defines...as a result there are no new security considerations."  Note that
considering this document a Technical Specification by definition it means
it adds something -- so please focus on that here.

M4. References: The reference to draft-ietf-bess-evpn-overlay should be


P1. The "Conventions and Terminology" (Section 5) should be moved to the
front of the document.

P2. Please add references to VPLS, EVPN, VXLAN, 802.1q/ag, etc, etc. on
first mention.  All these technologies are important in understanding the
document, but only some are properly referenced later.  Ideally, there
would be a reference when a mayor technology is mentioned (specially the
first time) and when other important features are mentioned and assumed --
for example: in "Even if optimized BGP techniques like RT-constraint are
used..." it would be nice to put a reference to RT-constraint.   It's all
about the completeness of the document...

P2.1. In 2.3: "the usual MPLS procedures between GW and WAN Edge router"; a
reference here would be nice.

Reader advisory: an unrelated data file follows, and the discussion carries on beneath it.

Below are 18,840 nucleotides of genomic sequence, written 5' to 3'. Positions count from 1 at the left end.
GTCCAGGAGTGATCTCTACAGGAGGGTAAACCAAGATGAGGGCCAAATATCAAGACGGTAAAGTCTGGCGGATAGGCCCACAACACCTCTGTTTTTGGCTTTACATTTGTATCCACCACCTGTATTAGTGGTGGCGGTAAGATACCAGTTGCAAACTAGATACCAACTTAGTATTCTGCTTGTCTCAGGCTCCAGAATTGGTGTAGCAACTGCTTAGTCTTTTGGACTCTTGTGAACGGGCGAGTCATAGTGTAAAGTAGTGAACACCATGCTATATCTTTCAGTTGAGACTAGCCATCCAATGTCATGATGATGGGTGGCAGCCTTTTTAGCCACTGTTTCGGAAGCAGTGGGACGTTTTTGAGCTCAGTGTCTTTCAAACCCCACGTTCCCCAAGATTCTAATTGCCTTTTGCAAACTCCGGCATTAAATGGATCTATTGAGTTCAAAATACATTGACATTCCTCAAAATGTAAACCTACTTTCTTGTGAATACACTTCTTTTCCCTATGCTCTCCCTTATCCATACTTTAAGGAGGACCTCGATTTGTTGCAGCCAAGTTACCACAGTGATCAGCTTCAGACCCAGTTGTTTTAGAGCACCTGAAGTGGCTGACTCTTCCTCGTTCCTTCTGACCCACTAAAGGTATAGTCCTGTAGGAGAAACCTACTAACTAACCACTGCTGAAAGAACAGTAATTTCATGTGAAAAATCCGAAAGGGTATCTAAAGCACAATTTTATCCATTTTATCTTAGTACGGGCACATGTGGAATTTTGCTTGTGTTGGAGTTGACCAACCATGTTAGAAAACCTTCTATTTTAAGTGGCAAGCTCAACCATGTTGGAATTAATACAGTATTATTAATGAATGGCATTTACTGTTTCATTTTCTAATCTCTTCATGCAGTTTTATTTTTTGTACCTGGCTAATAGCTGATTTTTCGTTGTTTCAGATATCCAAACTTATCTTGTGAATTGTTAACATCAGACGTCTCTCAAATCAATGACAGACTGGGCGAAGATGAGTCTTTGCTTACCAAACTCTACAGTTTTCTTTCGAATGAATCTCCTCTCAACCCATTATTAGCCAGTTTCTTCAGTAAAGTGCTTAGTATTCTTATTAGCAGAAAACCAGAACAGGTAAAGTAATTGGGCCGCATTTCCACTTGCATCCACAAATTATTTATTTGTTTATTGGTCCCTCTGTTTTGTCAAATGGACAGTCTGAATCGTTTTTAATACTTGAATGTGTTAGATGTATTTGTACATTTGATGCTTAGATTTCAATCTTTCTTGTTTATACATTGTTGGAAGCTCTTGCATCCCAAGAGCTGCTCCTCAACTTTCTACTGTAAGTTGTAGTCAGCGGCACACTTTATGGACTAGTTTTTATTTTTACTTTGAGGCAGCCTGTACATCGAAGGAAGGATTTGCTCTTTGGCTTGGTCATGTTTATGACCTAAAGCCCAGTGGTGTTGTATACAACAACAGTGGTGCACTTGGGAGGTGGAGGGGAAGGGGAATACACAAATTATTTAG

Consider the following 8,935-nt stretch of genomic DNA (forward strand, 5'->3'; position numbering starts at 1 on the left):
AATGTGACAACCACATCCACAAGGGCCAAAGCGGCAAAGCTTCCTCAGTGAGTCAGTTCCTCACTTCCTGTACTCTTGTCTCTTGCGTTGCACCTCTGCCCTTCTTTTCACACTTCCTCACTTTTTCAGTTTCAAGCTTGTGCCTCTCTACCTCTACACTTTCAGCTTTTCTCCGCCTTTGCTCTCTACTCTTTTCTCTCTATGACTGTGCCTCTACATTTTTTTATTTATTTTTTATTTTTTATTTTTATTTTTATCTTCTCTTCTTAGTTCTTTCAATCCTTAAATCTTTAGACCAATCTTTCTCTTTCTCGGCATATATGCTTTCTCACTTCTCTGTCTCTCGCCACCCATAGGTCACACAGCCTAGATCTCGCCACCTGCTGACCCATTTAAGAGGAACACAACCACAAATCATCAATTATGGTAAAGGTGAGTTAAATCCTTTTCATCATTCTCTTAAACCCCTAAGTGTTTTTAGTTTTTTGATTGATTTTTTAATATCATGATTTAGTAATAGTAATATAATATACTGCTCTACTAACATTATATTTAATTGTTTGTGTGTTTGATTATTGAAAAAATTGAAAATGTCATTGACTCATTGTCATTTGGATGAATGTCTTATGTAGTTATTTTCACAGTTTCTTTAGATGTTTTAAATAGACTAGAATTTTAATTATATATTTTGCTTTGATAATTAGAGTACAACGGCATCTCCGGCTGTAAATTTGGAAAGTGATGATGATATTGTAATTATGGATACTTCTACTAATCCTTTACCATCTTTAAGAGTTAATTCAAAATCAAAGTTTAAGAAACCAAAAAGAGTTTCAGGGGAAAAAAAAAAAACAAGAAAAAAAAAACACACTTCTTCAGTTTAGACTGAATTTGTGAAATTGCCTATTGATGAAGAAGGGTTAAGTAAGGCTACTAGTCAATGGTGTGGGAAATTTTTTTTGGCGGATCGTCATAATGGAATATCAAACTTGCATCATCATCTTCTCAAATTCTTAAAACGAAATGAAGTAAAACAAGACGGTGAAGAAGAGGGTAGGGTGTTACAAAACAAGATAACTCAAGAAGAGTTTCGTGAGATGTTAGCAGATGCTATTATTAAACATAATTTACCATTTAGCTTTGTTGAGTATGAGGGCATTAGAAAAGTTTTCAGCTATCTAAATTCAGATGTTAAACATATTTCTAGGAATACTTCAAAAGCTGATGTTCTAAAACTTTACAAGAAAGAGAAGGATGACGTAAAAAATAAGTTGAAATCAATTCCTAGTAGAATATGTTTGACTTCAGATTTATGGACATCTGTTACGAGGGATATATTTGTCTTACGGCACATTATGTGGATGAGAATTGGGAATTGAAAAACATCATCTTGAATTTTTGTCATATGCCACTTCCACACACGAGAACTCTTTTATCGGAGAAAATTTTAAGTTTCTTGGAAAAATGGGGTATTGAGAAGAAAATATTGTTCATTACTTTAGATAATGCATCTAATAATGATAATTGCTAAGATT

P3. Please use the template in rfc8174, instead of the one in rfc2119.

P4. In 3.4.1, I can't really parse this text: "Normally each GW will setup
one (two) BGP EVPN session(s) to the DC RR(s) and one(two) session(s) to
the WAN RR(s)."  Specifically the "one (two)" part.

P5. The IANA Considerations section is empty [


N1. I know that many of the abbreviations are well-known by now, but please
expand as needed, specially in the first few sections to give the readers a
better idea of the content.  Note that PBB and VPLS are in the "RFC Editor
Abbreviations List" [2], but, surprisingly EVPN is not.  [Note to
self/shepherd: ask the RFC Editor to add EVPN when this document gets to

N1.1. Figure 2 includes "EVPN-Ovl", which is not expanded or explained
anywhere.  I'm guessing this is just a general EVPN-Overlay, but the reader
shouldn't have to guess.

N2. Section 4 doesn't exist.

N3. 3.4.1: "Optionally, different I-ESI values MAY be configured..."
 "Optionally...MAY" is redundant.

[2] https://www.rfc-editor.org/materials/abbrev.expansion.txt